We’re leaving the political speculation and nit-picking to others. What actual changes will you notice in your household budget as a result of this year’s Federal Budget?
Picture by Marika Angelina via Gizmodo Shooting Challenge
There are a bunch of changes in the budget announced last night, with many of them directed at specific groups (families with children at school being the most visible target). However, the biggest structural change is the ongoing push to change the tax-free threshold from $6,000 to $18,200, which will eliminate the need for many people to submit a tax return if they’re on a low wage.
While individual circumstances will vary, the budget papers also have a crack at working out how much disposable income once all the various benefits (including carbon tax relief, the new schoolkids bonus, changes to Family Tax Benefit and everything else) are factored in. The table below lists ‘typical’ outcomes for the 2012-2013 income year, as a percentage of the average wage (more specifically average weekly ordinary time earnings which, for the record, were $1333.40 as of November last year):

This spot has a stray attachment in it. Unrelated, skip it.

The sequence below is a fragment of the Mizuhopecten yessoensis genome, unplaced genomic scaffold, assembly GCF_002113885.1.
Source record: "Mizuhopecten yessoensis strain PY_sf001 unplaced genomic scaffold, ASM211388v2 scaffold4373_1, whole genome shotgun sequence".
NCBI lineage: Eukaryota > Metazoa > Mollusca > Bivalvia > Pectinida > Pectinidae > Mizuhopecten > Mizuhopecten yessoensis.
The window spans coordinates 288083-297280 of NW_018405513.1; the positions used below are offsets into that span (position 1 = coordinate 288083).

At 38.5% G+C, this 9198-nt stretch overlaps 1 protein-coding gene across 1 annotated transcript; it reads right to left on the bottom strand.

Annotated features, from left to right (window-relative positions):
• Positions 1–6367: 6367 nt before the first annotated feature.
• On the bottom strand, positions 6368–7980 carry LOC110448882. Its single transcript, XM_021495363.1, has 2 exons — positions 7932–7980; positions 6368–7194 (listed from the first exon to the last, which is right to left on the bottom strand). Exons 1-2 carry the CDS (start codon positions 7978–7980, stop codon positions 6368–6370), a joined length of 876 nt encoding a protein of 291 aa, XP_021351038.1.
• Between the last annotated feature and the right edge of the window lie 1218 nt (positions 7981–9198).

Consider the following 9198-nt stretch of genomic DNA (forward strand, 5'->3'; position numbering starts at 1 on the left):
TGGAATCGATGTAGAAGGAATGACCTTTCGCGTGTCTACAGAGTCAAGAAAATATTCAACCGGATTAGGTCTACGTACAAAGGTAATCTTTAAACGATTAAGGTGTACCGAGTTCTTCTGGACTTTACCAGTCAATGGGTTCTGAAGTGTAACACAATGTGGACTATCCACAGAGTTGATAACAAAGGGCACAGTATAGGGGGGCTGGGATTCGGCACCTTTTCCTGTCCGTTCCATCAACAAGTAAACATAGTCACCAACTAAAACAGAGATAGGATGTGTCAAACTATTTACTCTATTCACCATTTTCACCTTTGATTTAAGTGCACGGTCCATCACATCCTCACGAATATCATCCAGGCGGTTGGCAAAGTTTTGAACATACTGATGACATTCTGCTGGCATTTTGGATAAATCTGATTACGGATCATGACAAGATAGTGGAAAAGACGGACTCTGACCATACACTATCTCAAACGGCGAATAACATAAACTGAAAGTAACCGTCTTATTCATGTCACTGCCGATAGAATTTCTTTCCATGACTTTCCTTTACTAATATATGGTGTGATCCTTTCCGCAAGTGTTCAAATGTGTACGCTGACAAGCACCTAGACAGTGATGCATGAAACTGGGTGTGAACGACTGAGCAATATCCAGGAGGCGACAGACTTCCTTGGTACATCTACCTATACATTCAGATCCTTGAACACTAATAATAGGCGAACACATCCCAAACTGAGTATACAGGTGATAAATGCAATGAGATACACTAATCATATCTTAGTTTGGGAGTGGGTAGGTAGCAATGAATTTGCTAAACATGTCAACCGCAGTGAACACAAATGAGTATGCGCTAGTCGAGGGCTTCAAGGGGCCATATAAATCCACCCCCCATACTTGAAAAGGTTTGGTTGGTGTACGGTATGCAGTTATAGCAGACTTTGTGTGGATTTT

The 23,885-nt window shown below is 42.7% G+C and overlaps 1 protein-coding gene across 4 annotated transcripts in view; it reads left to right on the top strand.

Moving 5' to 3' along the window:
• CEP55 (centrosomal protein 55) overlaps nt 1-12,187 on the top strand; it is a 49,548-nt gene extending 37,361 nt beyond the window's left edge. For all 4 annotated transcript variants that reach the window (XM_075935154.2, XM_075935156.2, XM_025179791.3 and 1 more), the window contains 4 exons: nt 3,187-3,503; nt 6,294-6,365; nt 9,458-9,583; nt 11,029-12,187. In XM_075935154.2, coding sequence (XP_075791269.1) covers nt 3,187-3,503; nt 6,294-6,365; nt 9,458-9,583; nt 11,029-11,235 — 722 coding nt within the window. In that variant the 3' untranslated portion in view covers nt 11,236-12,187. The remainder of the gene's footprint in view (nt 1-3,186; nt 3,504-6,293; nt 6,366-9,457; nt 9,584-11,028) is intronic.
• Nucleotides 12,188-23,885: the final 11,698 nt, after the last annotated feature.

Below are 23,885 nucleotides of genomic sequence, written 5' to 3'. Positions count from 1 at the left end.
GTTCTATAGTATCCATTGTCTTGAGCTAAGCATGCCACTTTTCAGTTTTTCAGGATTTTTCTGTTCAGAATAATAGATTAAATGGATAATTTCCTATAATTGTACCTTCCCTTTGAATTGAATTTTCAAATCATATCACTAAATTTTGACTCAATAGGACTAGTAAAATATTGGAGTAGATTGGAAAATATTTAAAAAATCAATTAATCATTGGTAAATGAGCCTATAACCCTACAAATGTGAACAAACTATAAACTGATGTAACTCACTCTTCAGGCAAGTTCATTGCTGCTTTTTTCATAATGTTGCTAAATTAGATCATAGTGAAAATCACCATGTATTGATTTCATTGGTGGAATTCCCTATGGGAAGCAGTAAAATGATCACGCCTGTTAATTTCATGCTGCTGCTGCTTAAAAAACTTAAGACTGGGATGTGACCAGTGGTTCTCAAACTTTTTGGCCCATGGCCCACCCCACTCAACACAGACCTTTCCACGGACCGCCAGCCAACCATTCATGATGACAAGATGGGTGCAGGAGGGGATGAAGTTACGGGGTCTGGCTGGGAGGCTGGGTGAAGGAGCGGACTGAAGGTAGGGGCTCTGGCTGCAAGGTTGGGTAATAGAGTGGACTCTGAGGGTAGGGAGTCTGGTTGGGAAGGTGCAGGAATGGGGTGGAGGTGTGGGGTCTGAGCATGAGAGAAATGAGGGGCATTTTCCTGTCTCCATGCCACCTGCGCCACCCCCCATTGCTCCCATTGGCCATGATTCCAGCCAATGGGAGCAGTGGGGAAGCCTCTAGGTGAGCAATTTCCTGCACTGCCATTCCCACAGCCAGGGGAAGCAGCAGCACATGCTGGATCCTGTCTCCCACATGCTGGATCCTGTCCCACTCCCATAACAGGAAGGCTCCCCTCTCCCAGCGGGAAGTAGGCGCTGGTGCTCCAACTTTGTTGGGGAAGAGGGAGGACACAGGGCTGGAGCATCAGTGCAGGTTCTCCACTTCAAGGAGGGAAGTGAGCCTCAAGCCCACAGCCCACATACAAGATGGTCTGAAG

The table is a bit sneaky. By focusing on the change from 2007-2008 to 2012-2013, it ignores that the rise in percentage terms from this year could be much smaller. But it does give you an idea of how your circumstances might alter in the next financial year.